By Sarah Weihert
Adams Publishing Group
Following the recommendation of the plan commission Sept. 3 the Lake Mills Town Board Tuesday unanimously approved the under-the-road permits for Daybreak Foods, but not the privilege for the overhead feed conveyor.
"I don't think we are going to be able to come to an agreement on this tonight," said Hope Oostdik, town chairwoman, after some back and forth about what Daybreak is willing to pay to reconstruct Crossman Road after the project is done.
The under-the-ground permits are for water, wastewater and communication lines under Crossman Road. The over-the-road feed conveyor to take feed from the feed mill to the layer houses was not yet approved and will be looked at again by the board in October.
The over-the-road conveyor would be about 35 feet off the ground, constructed on towers on each side of the road.
Rick Roedl, capital projects manager at Daybreak Foods, said other options considered besides the feed conveyor were trucking, which would go on continuously, seven days a week or under the road which would create larger structures on each side of the road and noise issues.
"That's why we've gone down the avenue of the over-the-road conveyor," he said. "This has always been in our plan."
He said the decibel level of the conveyor would be less than 50 decibels.
"Forty decibels is a library, 45 decibels is your refrigerator in your kitchen," he told the board.
The conveyor will typically run from 5 a.m. to 5 p.m. during the week and occasionally on the weekend.
"We feel this will blend in with the agricultural landscape you are seeing in so many parts of Wisconsin."
Roedl said Daybreak will make a commitment to the towns for the reconstruction of Crossman Road as well as do any bonding the township would want.
"Many of the citizens have had challenges along the way with Creekwood and with Daybreak. We've all grown up around it and know things need to get better. Daybreak's commitment started several years ago was to drastically change that site and drastically change the perception of that site," he said. "We will be the best neighbors on the block. I will continue to say that."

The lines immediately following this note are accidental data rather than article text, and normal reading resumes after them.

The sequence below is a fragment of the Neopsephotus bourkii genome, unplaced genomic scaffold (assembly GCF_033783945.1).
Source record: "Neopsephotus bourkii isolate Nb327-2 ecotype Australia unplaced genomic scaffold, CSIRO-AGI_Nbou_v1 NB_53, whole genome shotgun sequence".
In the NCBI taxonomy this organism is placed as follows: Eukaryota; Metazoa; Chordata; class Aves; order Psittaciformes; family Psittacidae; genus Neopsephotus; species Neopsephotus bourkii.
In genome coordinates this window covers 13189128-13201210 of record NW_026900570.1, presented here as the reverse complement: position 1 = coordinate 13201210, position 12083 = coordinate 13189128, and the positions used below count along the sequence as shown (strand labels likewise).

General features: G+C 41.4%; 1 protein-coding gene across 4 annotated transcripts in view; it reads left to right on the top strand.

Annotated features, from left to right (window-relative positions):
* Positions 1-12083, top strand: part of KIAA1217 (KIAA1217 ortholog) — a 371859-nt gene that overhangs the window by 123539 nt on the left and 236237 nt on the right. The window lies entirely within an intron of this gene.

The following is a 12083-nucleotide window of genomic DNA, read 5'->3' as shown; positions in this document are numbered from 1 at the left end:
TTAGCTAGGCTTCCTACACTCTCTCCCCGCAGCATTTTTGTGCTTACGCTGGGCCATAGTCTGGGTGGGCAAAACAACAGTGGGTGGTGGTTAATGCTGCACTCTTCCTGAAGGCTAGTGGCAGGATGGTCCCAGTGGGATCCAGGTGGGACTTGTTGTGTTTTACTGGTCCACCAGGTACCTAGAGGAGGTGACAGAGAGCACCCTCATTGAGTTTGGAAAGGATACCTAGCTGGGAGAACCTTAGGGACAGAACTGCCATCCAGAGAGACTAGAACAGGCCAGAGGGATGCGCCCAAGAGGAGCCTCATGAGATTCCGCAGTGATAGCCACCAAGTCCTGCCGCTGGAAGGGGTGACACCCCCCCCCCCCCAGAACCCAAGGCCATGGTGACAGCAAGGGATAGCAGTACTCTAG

He said they are building an operation that is second to none in the world.
"This is not being done anywhere in the world the way we are doing it. â€? We want to be something the township and residents can be proud of," he said. "We would like to think the revenue and the jobs we will bring will be really important to the community."
Nevertheless, there were concerns.
"Permits for utility crossings under roads are common," said Cory Horton, town engineer.
A bond for $10,000 was recommended by Horton in case of damage to the road.
"The state statutes for an above ground over-the-road facility like this, there are a lot more details about what can and can't happen. This is a privilege; it's not an obligation for the town to pass this," he said.
A privilege can be revoked with a 10-day notice to Daybreak.
Daybreak offered to pay $50,000 a year for three years or $150,000 for roadwork on Crossman Road after their construction project is finished.
Supervisor Jim Heinz said he wants Daybreak to pay $300,000 for the reconstruction.
"That takes us from A to your property, a little extra for inflation and engineering costs," he said.
Roedl said road widening would be beneficial for truck traffic.
"Crossman Road is not our worst road, but it's not our best road," Oostdik said.
"Having that 24 feet of pavement plus the additional 6 feet of shoulder gives you space that can help make this a much safer situation," Horton said.
Oostdik said Daybreak and the town should split the engineering cost prior to the road reconstruction.
Oostdik mentioned a grant from the Wisconsin Towns Association that would fund 90% of the project leaving the town and Daybreak to fund the last 10%.
"Jim had made it clear he wants more money. I want more money," she said.
"Daybreak's position is we are making a big investment already," Roedl said. "Some of that is going to come back to you through taxes. â€? Our budget isn't unlimited either."
He also said, Daybreak would pay for any turn lanes into its driveways.
Horton cautioned board members to not rely on grants.
"Grant funding is limited," he said.
Heinz told Roedl he would accept a $250,000 commitment from Daybreak for the roadwork on Crossman Road.
"Let's rework the resolution and make that available on our website," Oostdik said.
The board heard a report on the fan noise neighbors have complained about over the past several months at the Daybreak site.
According to the report commissioned by Daybreak the decibel level at the site is at most 42-45 decibels.
The board will look at the resolution again at a special meeting Thursday, Sept. 19, at 8 a.m. at the town hall.